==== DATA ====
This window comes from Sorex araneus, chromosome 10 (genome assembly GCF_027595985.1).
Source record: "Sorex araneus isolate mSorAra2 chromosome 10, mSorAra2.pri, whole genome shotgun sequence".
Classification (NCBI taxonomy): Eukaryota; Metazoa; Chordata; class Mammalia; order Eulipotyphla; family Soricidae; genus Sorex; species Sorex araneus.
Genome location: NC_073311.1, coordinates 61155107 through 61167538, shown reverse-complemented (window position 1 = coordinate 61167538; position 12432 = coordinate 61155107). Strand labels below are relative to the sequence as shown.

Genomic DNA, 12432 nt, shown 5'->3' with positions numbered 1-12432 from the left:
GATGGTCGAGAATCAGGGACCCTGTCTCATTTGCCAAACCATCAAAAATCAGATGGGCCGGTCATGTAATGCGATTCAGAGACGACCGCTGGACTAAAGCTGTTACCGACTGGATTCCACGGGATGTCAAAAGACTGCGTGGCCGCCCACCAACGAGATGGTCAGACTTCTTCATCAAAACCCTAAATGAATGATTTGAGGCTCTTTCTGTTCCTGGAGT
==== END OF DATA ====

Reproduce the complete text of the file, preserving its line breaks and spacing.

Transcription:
This window comes from Sorex araneus, chromosome 10 (genome assembly GCF_027595985.1).
Source record: "Sorex araneus isolate mSorAra2 chromosome 10, mSorAra2.pri, whole genome shotgun sequence".
Classification (NCBI taxonomy): Eukaryota; Metazoa; Chordata; class Mammalia; order Eulipotyphla; family Soricidae; genus Sorex; species Sorex araneus.
Genome location: NC_073311.1, coordinates 61155107 through 61167538, shown reverse-complemented (window position 1 = coordinate 61167538; position 12432 = coordinate 61155107). Strand labels below are relative to the sequence as shown.

Genomic DNA, 12432 nt, shown 5'->3' with positions numbered 1-12432 from the left:
GATGGTCGAGAATCAGGGACCCTGTCTCATTTGCCAAACCATCAAAAATCAGATGGGCCGGTCATGTAATGCGATTCAGAGACGACCGCTGGACTAAAGCTGTTACCGACTGGATTCCACGGGATGTCAAAAGACTGCGTGGCCGCCCACCAACGAGATGGTCAGACTTCTTCATCAAAACCCTAAATGAATGATTTGAGGCTCTTTCTGTTCCTGGAGT